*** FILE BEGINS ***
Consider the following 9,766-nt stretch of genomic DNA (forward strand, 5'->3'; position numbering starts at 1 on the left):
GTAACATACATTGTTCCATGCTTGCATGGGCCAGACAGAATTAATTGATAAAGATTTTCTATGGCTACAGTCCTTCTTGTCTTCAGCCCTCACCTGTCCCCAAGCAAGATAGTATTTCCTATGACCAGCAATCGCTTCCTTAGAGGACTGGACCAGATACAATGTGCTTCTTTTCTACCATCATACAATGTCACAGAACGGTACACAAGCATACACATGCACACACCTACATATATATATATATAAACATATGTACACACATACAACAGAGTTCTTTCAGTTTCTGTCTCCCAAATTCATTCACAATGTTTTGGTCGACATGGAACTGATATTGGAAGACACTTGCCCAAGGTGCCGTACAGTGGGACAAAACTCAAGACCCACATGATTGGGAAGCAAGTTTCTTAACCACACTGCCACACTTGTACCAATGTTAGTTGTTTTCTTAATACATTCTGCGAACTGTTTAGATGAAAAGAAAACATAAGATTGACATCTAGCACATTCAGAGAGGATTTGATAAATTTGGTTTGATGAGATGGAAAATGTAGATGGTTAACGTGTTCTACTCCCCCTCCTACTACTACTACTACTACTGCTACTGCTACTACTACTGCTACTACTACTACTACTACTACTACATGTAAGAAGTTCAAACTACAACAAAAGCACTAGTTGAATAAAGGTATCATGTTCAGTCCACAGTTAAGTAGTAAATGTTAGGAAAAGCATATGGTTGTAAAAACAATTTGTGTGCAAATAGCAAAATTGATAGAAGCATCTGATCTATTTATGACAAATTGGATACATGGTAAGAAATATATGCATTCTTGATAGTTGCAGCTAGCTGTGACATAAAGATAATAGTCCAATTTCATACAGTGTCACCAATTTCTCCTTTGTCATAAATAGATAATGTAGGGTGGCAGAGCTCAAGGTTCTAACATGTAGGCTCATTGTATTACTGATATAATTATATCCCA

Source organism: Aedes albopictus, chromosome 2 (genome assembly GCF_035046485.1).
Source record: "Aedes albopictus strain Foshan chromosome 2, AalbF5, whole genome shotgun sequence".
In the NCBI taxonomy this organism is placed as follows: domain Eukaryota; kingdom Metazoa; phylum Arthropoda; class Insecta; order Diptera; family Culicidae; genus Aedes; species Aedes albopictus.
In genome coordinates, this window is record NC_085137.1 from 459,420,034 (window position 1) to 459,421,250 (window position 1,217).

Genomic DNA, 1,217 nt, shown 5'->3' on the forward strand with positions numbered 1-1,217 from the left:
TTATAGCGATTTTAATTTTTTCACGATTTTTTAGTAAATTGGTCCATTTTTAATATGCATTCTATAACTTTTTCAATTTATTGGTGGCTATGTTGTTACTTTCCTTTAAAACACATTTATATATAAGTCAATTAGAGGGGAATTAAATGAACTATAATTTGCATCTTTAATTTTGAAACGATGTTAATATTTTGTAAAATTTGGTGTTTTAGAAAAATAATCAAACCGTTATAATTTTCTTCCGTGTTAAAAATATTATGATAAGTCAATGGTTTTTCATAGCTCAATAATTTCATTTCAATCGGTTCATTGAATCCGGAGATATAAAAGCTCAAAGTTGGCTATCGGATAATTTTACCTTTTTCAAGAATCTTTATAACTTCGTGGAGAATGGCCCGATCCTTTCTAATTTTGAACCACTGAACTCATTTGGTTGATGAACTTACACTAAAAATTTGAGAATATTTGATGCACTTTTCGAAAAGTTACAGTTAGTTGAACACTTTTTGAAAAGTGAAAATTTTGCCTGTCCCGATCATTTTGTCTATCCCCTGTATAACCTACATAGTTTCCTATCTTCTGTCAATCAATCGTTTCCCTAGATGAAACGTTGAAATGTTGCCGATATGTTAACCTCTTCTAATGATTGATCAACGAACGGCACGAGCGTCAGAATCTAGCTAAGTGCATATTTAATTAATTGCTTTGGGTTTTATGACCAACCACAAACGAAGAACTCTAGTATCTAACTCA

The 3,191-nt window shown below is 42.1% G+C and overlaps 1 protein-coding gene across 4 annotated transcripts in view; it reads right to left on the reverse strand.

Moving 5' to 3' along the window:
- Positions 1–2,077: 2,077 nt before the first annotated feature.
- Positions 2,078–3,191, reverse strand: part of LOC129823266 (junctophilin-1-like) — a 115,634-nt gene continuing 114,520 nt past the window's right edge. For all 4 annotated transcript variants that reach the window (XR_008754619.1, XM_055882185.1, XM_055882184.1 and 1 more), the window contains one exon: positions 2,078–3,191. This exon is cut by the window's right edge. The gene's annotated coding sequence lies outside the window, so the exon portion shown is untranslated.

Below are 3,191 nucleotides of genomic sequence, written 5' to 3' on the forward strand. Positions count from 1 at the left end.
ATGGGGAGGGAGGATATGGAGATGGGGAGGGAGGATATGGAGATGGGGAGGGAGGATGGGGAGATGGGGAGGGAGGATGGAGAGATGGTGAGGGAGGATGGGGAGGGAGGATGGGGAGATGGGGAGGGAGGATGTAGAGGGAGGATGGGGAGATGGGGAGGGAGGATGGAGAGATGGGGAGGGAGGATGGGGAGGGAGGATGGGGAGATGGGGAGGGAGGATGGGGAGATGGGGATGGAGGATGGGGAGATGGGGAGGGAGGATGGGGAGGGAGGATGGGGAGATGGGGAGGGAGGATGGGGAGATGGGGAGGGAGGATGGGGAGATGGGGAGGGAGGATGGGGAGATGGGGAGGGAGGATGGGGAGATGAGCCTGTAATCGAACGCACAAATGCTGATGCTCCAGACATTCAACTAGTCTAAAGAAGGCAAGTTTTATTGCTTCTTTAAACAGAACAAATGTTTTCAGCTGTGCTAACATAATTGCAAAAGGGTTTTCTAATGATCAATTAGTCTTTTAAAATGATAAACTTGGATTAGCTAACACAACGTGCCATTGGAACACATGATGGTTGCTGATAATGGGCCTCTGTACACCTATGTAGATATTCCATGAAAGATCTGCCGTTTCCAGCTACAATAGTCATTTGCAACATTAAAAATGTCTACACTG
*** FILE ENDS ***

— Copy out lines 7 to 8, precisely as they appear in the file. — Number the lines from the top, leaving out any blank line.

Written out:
Genomic DNA, 1,217 nt, shown 5'->3' on the forward strand with positions numbered 1-1,217 from the left:
TTATAGCGATTTTAATTTTTTCACGATTTTTTAGTAAATTGGTCCATTTTTAATATGCATTCTATAACTTTTTCAATTTATTGGTGGCTATGTTGTTACTTTCCTTTAAAACACATTTATATATAAGTCAATTAGAGGGGAATTAAATGAACTATAATTTGCATCTTTAATTTTGAAACGATGTTAATATTTTGTAAAATTTGGTGTTTTAGAAAAATAATCAAACCGTTATAATTTTCTTCCGTGTTAAAAATATTATGATAAGTCAATGGTTTTTCATAGCTCAATAATTTCATTTCAATCGGTTCATTGAATCCGGAGATATAAAAGCTCAAAGTTGGCTATCGGATAATTTTACCTTTTTCAAGAATCTTTATAACTTCGTGGAGAATGGCCCGATCCTTTCTAATTTTGAACCACTGAACTCATTTGGTTGATGAACTTACACTAAAAATTTGAGAATATTTGATGCACTTTTCGAAAAGTTACAGTTAGTTGAACACTTTTTGAAAAGTGAAAATTTTGCCTGTCCCGATCATTTTGTCTATCCCCTGTATAACCTACATAGTTTCCTATCTTCTGTCAATCAATCGTTTCCCTAGATGAAACGTTGAAATGTTGCCGATATGTTAACCTCTTCTAATGATTGATCAACGAACGGCACGAGCGTCAGAATCTAGCTAAGTGCATATTTAATTAATTGCTTTGGGTTTTATGACCAACCACAAACGAAGAACTCTAGTATCTAACTCA